“…double, double, toil and trouble…”
Stories about witches today are relegated to Disney movies or science fiction horror, and Arthur Miller famously fictionalized the New England trials of Puritan cleansing in The Crucible. Easy to forget the historical truth of ignorance and jealousy that led to the persecution of innocent women.
In Daughters of the Witching Hill, Mary Sharratt gives a history lesson based in England’s Elizabethan era that promises to rival any modern tale of witchery. The story is well-documented with historical reference, and reveals the sordid and grim lives of those who lived off the land, at the mercy of unscrupulous lords.
Bess Southerns, known as Demdike – a word that later became synonymous with witch – leads the story, as an illegitimate daughter of a lord, with a gift for healing with herbs. The incantations that she uses to secure the herbs’ powers are actually prayers in Latin, learned during the reign of Mary and forbidden by the new Queen Elizabeth, who brought back the hatred of the papists. As Bess grows into old age, her granddaughter Alizon resists learning her craft, yet finds herself in a time when physical disabilities and problems with health are blamed on the power to curse and bless. King James has written a book on “Daemonologie,” a witch-hunter’s manual, and men seeking power and fortune welcome the opportunity to identify covens of witches to secure their own place and fortune with the king.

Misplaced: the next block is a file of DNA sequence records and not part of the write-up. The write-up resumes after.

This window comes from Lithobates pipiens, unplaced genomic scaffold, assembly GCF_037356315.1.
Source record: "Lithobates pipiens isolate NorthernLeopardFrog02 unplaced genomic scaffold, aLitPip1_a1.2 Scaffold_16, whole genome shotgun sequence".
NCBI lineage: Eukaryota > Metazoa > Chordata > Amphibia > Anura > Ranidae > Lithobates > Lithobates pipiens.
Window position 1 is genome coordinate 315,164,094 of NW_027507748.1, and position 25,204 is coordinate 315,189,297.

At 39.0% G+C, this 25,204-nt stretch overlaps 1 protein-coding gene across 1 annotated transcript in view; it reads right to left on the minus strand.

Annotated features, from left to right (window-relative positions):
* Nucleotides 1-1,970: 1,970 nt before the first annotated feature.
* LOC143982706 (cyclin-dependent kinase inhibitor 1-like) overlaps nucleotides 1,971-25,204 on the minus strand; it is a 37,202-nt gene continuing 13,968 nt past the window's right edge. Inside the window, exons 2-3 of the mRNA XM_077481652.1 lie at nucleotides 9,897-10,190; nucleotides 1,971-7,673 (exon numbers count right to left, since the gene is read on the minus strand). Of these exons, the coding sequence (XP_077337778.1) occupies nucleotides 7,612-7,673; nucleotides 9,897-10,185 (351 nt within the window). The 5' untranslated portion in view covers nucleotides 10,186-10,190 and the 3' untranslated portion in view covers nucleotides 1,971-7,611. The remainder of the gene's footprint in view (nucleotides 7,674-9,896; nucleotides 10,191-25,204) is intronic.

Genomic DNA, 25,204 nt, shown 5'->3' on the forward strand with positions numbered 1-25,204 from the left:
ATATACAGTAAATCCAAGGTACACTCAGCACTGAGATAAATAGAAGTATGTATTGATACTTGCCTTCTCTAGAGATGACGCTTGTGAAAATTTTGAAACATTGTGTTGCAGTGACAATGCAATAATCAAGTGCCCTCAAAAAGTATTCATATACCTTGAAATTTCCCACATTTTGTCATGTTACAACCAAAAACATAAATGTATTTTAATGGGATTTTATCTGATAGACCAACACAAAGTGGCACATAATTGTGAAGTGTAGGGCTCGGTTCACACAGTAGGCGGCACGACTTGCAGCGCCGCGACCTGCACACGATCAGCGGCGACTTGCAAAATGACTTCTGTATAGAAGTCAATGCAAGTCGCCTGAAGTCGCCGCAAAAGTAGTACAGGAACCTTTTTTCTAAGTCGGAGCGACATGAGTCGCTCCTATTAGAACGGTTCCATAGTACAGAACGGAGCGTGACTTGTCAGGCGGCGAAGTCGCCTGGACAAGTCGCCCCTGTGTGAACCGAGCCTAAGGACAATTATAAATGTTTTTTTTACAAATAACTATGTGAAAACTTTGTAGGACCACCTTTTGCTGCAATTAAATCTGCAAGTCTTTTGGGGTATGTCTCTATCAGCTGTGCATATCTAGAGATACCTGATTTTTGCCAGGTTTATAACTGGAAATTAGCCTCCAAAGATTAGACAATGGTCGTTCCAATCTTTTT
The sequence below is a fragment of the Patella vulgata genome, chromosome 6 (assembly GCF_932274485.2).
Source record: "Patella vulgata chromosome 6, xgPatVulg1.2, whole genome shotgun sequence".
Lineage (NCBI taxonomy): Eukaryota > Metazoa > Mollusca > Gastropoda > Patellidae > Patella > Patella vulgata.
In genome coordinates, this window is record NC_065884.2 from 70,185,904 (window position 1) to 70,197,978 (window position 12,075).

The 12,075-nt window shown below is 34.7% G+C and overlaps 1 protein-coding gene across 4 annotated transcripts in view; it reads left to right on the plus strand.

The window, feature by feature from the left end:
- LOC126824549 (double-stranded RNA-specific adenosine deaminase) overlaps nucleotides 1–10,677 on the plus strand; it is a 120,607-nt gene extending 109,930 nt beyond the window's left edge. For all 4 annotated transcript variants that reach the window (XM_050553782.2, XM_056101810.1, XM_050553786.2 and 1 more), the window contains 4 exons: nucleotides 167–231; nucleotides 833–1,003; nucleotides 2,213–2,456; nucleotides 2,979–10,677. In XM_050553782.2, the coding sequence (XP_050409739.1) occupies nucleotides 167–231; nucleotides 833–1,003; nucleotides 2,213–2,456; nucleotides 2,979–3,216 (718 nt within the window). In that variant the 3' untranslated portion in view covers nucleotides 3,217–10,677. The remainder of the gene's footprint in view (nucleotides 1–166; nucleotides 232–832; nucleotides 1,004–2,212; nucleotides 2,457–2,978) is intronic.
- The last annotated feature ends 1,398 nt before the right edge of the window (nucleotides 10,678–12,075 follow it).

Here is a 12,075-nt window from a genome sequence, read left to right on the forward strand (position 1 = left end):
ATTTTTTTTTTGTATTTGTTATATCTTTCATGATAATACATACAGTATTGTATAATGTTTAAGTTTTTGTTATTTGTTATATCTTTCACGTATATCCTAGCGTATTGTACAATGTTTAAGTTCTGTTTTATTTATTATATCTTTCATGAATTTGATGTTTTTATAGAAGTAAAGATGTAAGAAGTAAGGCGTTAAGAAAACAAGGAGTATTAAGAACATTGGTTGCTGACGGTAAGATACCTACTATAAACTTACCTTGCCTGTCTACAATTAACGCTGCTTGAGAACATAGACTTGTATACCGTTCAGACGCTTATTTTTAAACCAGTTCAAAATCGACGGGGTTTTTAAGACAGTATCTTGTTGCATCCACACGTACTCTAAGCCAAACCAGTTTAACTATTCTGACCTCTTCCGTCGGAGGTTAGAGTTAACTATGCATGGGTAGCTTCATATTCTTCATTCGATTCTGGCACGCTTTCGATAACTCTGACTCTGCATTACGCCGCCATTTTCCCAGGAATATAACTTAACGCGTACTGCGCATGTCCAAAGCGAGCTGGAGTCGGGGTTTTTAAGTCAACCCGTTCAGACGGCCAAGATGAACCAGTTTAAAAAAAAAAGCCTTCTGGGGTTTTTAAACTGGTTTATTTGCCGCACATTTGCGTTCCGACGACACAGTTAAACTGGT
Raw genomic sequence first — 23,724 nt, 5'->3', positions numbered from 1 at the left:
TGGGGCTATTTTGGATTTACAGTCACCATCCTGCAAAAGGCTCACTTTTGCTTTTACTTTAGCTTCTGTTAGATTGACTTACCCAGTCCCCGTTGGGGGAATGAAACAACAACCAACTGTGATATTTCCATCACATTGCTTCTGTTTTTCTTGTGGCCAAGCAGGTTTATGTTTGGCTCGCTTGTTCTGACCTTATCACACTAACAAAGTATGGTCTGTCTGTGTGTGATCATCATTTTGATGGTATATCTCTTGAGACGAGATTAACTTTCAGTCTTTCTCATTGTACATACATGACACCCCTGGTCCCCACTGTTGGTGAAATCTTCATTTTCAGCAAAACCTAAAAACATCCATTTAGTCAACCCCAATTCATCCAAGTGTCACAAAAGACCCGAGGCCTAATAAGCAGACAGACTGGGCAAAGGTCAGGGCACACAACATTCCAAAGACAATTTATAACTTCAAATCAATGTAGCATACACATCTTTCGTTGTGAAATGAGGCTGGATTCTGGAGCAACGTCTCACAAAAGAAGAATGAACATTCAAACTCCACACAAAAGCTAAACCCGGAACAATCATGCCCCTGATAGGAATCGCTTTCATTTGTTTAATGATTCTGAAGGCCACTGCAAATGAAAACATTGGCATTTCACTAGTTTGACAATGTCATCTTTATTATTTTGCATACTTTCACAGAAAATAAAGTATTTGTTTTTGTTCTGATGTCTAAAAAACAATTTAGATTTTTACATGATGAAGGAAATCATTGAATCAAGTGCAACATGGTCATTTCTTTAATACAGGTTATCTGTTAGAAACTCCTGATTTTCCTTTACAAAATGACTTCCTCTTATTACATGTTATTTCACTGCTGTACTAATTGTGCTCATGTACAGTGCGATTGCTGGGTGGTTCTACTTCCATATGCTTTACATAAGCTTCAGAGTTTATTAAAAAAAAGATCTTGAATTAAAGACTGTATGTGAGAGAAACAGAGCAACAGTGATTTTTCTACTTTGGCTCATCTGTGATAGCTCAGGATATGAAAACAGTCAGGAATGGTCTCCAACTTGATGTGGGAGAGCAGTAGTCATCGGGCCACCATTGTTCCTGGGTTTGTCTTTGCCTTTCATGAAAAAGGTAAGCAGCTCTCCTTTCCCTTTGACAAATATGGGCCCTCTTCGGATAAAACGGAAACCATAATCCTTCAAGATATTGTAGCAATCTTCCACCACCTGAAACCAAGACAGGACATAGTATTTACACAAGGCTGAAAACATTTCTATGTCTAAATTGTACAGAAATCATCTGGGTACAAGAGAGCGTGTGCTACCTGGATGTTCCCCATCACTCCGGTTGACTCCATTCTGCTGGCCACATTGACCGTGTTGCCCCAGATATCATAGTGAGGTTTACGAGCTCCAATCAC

The story is based on the true history of Pendle Forest in England in the 1600’s; the misfortunes of the characters are real. Sharratt takes you into the lives of the families, while teaching about the simple life of peasants, and the privileged life of the few. Her language is framed in an understandable cadence, and will sweep you painlessly into that time and place.
The ending is inevitable, but the clear explanations of human frailty, family betrayal, and arrogant power are still lessons to be remembered. Better than any movie or fictionalized tale, Sharratt’s creates a novel of strong women with courage, who are only exonerated later in history as their stories prevail.